Large space structures exhibit very low damping ratios and relatively low natural frequencies. Space structures are frequently repositioned to accurately point to a new location on earth or in orbit. This pointing ability is often of very high accuracy. For example, a mobile communication system mission requires that the antenna will have to point to within 0.03 degrees root mean square. The positioning rockets induce considerable vibration on the structure and due to the low damping are most undesirable. It is therefore paramount for the operation of such large space structures to control these induced vibrational modes. An additional problem is the representation of the space structure in a compact mathematical form, since such structures tend to have a very large number of states. System identification algorithms are being developed for such problems. In addition, robust controllers are proposed that improve the performance of the dynamics of existing space structures.

Dec 11 2007

Star Tracker

Using intelligent techniques, such as genetic algorithms, enhanced routines can be formulated to determine the attitude (or pointing) of a space vehicle using star pattern recognition. These newly developed algorithms apply to both the tracking and lost in space mode of operation of a spacecraft attitude determination system.

Dec 11 2007

Autonomous Control of Unmanned Combat Aerial Vehicles (UCAVs)

The unmanned combat aerial vehicles (UCAVs) along with unmanned ground and underwater vehices will be an essential part of the future electronic warefare. Unlike the traditional aircrafts with pilots, these UCAVs incorporate hierarchical architecture and operate under complete or near-complete autonomy. Some of the research areas identified are hierarchical control, decentralized control, large scale systems modeling and control using regular and singular perturbation methods, unified approach, path planning and trajectory tracking, and intelligent techniques using hybrid of soft (neural networks, fuzzy logic and genetic algorithms) and hard (optimal, robust and adaptive control) computing techniques.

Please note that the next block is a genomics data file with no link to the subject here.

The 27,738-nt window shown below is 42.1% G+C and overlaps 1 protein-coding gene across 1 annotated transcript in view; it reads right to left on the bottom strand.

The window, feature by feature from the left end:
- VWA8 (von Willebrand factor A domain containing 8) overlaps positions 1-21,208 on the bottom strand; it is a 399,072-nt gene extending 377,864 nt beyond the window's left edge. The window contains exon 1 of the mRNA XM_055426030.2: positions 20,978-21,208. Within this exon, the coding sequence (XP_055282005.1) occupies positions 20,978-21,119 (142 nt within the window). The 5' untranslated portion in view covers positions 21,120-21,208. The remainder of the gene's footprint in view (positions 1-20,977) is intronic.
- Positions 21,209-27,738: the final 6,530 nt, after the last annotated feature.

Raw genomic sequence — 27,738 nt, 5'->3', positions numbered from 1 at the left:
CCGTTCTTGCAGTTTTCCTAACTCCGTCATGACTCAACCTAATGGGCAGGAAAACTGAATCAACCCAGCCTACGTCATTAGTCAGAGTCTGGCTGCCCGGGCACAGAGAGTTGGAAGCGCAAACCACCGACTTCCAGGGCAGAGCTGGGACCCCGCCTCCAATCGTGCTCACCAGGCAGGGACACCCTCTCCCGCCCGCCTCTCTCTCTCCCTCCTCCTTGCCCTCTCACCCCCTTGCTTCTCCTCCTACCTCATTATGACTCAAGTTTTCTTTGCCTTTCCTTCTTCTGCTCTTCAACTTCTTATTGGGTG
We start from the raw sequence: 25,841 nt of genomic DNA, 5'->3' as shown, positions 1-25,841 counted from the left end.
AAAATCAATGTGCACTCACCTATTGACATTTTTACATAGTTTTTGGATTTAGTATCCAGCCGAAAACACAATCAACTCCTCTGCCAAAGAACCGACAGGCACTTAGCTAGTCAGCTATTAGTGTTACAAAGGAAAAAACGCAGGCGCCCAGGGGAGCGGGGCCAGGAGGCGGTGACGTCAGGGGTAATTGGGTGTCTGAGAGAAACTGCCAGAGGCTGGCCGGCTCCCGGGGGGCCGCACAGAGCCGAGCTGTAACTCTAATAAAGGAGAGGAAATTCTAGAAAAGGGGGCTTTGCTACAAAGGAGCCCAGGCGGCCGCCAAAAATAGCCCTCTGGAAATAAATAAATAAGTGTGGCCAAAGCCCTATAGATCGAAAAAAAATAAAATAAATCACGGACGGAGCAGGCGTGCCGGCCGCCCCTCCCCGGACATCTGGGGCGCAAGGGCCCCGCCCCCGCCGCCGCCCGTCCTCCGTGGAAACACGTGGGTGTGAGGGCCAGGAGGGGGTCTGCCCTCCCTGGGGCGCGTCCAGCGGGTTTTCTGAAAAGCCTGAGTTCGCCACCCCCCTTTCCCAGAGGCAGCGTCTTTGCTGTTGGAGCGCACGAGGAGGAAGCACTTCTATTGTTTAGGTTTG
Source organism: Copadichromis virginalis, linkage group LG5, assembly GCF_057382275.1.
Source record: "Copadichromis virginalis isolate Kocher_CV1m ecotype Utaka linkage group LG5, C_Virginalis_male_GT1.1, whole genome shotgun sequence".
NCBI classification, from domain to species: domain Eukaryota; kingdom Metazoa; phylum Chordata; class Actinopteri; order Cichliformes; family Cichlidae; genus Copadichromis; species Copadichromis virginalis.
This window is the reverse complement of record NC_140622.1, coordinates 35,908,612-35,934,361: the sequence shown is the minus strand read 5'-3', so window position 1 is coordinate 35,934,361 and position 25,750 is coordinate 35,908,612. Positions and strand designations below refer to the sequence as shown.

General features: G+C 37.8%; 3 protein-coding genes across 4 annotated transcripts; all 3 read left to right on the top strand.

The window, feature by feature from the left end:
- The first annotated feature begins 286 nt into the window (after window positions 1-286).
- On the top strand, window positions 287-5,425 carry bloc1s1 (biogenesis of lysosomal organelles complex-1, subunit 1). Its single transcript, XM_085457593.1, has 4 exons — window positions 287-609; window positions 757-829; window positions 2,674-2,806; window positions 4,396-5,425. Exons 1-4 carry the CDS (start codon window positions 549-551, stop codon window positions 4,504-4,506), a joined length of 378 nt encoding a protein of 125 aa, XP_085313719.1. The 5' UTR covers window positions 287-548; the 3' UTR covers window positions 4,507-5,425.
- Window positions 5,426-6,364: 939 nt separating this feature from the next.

Dec 11 2007

Aerobraking/Aeroassit Technology

According to the report of the National Com mission on Space, PIONEERING THE SPACE FRONTIER, the concept of aerobraking for orbital transfer has been recognized as one of the critical technologies and recommended for demonstration projects in building the necessary technology base for pioneering the space frontier such as the establishment of a permanent space station and space explorations to other planets such as Mars. In particular, considering the economic benefits and reusability, an orbital transfer vehicle (OTV) is proposed for transporting payloads between low Earth orbit (LEO) and high Earth orbit (HEO). The two basic operating modes contemplated for OTV are a ground-based OTV which returns to Earth after each mission and a space-based OTV which operates out of an orbiting hanger located at the proposed Space Station Freedom. The main areas of research are guidance and control aspects of atmospheric entry problem, orbital transfer with aeroassist technology, aerocruise, and guidance.

Dec 11 2007

Guidance and Control of Hypersonic Vehicle

The US Air Force has recognized hypersonics as one of the key technologies to be developed for the 21st century and that hypersonic technology and ramjet/SCRamjet propulsion offer potentially large increase in speed, altitude and range with flexible recall, en route redirection and return to base for military operations such as interceptor, reconnaissance and orbital transport. In pursuing this direction, research is focused on guidance and control (G&C) strategies for hypersonic vehicles for military applications. In this work, we address the G&C issues for various missions such as ascent-to-orbit, atmospheric entry, hypersonic cruise, and orbital transfer operations.